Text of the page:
California’s Air Resources Board laid out on Wednesday policies and actions proposed by the state to drastically slash fossil fuel dependence and achieve carbon neutrality by 2045 or sooner.
The move came in response to calls by Gov. Gavin Newsom (D) for a more aggressive climate approach. The Governor wants to accelerate the goal of curtailing planet-warming emissions by 48% this decade compared with 1990 levels. State law requires that California’s emissions be reduced at least 40% by 2030 and 85% by 2045.
To curtail carbon dioxide emissions from wildfires, the plan calls for one million acre of forest, scrubland, grassland and other habitat be treated with prescribed burning and other techniques by 2025. That figure rises to 2.3 million acres by 2045. That’s an increase from 100,000 acres currently treated this way.
The greater part of the plan, though, hinges on the widespread adoption of zero-emission vehicles, either electric or hydrogen-fueled. This comes as research shows the transportation sector, including gas-fueled vehicles, accounted for 50% of California’s greenhouse emissions in 2019.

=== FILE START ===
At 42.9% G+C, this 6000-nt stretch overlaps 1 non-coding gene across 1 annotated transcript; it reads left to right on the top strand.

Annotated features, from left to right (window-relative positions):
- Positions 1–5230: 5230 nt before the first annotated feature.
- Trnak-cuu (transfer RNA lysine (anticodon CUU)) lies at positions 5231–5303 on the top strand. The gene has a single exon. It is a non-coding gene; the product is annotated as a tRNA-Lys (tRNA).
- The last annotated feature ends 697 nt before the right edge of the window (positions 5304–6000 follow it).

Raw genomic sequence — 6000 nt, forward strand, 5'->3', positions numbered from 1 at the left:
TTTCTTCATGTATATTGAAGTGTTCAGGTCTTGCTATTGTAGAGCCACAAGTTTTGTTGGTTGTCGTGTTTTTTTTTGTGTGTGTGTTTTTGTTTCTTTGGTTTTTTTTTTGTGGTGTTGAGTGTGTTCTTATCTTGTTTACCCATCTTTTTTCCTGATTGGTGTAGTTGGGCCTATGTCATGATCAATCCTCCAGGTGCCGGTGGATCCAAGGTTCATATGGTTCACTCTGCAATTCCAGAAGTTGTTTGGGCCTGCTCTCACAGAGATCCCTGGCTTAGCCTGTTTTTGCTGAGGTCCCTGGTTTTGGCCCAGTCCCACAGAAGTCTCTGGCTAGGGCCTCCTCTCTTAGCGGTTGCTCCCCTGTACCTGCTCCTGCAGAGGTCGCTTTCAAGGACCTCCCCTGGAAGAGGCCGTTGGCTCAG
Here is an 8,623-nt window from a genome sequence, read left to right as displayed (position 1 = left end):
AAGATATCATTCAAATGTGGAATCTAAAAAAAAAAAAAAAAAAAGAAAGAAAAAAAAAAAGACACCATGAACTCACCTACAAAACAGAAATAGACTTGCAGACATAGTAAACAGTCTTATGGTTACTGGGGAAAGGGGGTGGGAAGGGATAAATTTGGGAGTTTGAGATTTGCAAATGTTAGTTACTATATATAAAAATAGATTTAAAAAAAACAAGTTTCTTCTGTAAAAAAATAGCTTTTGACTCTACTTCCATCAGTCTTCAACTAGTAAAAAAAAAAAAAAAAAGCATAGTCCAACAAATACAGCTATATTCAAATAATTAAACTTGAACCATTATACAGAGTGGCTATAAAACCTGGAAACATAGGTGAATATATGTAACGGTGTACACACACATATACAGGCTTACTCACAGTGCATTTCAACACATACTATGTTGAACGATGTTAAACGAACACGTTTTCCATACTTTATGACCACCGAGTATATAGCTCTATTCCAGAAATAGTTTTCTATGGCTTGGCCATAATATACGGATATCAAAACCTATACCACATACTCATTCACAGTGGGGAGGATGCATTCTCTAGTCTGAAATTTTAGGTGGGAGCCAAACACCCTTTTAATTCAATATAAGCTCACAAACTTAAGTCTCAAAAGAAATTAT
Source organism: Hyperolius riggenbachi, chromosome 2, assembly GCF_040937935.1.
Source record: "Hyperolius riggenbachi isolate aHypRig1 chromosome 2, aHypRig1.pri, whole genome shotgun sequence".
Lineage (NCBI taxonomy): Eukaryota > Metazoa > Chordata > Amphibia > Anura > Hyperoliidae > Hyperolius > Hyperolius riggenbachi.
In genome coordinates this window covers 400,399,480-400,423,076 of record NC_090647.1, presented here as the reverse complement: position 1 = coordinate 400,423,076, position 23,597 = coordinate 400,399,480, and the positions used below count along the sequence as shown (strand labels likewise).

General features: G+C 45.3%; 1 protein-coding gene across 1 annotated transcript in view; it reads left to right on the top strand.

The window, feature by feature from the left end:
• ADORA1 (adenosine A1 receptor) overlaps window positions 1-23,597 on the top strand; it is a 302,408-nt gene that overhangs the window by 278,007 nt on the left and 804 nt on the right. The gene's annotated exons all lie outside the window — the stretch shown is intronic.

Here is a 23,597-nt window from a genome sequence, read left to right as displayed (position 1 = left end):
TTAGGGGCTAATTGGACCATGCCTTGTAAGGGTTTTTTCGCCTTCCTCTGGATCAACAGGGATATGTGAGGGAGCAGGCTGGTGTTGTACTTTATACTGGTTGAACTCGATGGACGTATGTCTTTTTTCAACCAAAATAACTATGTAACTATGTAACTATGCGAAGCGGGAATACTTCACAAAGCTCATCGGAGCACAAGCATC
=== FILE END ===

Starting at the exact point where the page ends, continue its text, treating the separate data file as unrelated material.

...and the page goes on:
In a bid to phase out gas guzzlers, California passed a rule this year to ensure all new passenger vehicles sold in the state will be zero-emission or long-range hybrid by 2035. The Air Resources Board wants to transition heavy-duty trucks by 2040.
One snag could be that the plan also factors in Californians driving less—a 25% reduction by 2025 and 30% by 2045. However, Californians have never reached any statewide targets to cut the number of miles driven.
The plan also includes adoption of carbon capture technology, which involves siphoning smoke emissions and piping them underground. While it reduces greenhouse emissions, critics say it risks suffering leaks in an earthquake-prone state like California.
Overall, however, researchers at the Air Resources Board claim the plan could achieve 71% reduction in smog-forming nitrogen oxides, and roughly $200 billion in healthcare savings.
The plan will go before the Air Resources Board for formal consideration next month.
The state of California is the world’s fourth largest economy.